1. Water and power shut-off
First, locate the power to your water heater and shut it off. This will prevent your water heater from burning the elements inside. Then, locate your main water shut-off and turn the system completely off. We recommend installing a SharkBite ball valve for water shut-off, which will clearly indicate if the water is shut off. Then, locate the outside faucet and drain the system.
2. Cut the pipe
Using the appropriate pipe cutters for your pipe type, cut around the damaged portion of the pipe squarely and evenly. Allow for 2 to 3 inches of space between existing fittings and your SharkBite Max fitting. This will allow plenty of space for inserting, or removing, the coupling.
Cut 5 inches in each direction from the burst site, removing at least 10 inches of pipe from the system. This ensures all possible weak pipe is removed. When choosing where to cut, avoid areas where ceiling elements are resting on the pipe, or anywhere the piping is too crowded.
Then, measure the amount of replacement pipe you will need, including the length for the proper SharkBite Max insertion depth as well as the ½ in. of space of the fitting that is between both ends of the coupling.
With SharkBite Max fittings, clean and debris-free pipes are vital. Ensure that your pipe is completely free of any copper shavings, burrs, paint, dirt or anything that could damage the o-ring in the fitting. For copper pipes, use an emery cloth to sand down the pipe if the outside of the pipe is rough. Then, use the SharkBite deburr and gauge tool to deburr the pipe for a smooth edge.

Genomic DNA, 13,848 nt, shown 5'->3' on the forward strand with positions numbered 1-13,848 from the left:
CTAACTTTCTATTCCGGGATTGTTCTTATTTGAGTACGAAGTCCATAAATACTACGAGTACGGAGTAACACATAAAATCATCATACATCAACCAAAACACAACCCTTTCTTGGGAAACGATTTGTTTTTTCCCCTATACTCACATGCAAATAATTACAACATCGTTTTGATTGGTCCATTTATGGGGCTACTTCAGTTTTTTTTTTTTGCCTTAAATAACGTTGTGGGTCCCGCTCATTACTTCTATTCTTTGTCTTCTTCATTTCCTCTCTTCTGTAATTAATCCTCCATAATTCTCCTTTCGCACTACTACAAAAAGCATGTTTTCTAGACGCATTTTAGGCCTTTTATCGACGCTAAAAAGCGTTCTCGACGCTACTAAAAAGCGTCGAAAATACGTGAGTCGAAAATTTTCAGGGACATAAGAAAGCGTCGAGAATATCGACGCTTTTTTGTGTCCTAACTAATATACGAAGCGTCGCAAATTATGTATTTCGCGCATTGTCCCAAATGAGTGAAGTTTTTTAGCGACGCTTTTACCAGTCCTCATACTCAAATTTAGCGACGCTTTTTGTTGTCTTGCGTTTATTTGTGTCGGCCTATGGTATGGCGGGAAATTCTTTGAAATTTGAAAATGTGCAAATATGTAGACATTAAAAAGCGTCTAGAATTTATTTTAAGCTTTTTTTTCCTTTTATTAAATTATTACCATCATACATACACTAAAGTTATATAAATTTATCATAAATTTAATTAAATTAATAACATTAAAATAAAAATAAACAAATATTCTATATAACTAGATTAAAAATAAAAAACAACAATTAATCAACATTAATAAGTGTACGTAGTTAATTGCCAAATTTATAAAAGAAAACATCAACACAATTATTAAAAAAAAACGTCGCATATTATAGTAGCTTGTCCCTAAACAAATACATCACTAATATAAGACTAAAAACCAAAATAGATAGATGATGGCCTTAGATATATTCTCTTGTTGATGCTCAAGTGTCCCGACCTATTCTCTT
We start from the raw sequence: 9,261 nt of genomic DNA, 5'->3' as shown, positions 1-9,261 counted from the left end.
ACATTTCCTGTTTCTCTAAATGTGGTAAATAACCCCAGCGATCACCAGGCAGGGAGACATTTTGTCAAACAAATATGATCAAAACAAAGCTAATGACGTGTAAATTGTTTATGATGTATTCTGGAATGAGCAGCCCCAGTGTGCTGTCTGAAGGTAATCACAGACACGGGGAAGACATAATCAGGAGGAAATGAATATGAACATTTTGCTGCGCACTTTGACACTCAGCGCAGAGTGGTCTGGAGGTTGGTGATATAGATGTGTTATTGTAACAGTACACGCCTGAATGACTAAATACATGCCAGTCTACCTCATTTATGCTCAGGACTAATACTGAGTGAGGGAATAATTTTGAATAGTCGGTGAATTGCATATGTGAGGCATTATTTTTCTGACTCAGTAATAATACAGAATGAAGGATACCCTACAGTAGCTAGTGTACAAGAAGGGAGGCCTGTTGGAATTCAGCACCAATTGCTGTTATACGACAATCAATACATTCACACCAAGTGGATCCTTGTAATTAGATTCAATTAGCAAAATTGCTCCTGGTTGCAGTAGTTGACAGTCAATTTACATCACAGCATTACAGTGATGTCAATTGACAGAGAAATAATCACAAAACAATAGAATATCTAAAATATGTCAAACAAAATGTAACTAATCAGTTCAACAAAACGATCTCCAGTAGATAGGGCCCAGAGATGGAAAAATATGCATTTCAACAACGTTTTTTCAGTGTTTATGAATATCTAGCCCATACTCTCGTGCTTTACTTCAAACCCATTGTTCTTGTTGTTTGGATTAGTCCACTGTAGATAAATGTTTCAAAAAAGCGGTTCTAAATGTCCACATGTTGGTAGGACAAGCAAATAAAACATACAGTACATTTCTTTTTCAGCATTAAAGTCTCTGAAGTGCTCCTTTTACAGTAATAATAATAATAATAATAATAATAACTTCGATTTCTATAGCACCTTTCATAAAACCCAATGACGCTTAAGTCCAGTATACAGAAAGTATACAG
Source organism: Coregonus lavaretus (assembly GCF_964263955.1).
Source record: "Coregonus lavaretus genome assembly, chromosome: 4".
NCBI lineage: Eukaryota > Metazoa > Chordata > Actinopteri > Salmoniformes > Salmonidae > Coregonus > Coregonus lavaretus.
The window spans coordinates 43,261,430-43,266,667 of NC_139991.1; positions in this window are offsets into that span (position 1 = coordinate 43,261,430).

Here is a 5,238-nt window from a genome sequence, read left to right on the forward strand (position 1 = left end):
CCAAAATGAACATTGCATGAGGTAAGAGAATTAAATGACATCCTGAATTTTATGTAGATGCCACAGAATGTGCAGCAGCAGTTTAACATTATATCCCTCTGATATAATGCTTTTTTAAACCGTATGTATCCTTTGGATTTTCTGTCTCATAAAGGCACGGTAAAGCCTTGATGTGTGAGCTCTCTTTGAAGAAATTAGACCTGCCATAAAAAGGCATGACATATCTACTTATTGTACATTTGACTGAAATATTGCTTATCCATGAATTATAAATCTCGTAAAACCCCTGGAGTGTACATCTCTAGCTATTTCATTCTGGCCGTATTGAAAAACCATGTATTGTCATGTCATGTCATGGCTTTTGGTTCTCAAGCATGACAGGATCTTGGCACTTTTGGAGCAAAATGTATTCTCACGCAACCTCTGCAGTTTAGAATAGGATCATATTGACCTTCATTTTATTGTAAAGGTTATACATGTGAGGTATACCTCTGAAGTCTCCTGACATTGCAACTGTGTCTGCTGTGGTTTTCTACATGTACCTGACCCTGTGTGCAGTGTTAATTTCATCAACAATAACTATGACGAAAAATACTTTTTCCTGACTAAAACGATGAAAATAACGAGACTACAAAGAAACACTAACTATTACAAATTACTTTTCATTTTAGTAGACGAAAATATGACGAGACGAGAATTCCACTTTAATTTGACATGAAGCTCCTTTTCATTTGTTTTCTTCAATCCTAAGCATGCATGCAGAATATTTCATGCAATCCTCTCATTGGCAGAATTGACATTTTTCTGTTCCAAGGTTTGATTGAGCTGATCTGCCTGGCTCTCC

Mark the pipe according to the insertion depth chart using a tape measure. This will give you a definite line when you insert the fitting, indicating when the coupling has been completely connected.
|SharkBite Fitting Size
|SharkBite 1st Generation
|1/4 in. CTS
|13/16 in. (21 mm.)
|3/8 in. CTS
|15/16 in. (24 mm.)
|1/2 in. CTS
|15/16 in. (24 mm.)
|1 in. (25 mm.)
|5/8 in. CTS
|1-1/8 in. (29 mm.)
|3/4 in. CTS
|1-1/8 in. (28 mm.)
|1-1/4 in. (32 mm.)
|1 in. CTS
|1-5/16 in. (33 mm.)
|1-1/4 in. CTS
|1-7/8 in. (48 mm.)
|1-1/2 in. CTS
|2-1/16 in. (52 mm.)
|2 in. CTS
|2-3/16 in. (56 mm.)
5. Measure, cut and deburr new pipe
Measure the new pipe, accounting for the amount you need for the insertion depth, space on the fitting, and the length of the pipe needed between cut ends. Cut the pipe squarely and evenly and deburr with the SharkBite deburr tool. Ensure that the pipe is clean and free of any debris, including copper shavings.
6. Install SharkBite Max
When the new pipe is ready to go, push a SharkBite Max fitting onto the new pipe, meeting the insertion depth mark. Then, push a SharkBite Max fitting onto the existing pipe on the other side. Bring the new pipe to the existing and ensure both fittings are properly connected to the pipes. Then, check the depth marks.
7. Turn the water and power on and check the system
First, turn the water source back on slowly to avoid hammering and cavitation. Then, open the outdoor faucet to let air out of the system. After the water is turned back on, you can turn the power back on to your water heater. Ensure there are no leaks before leaving the site.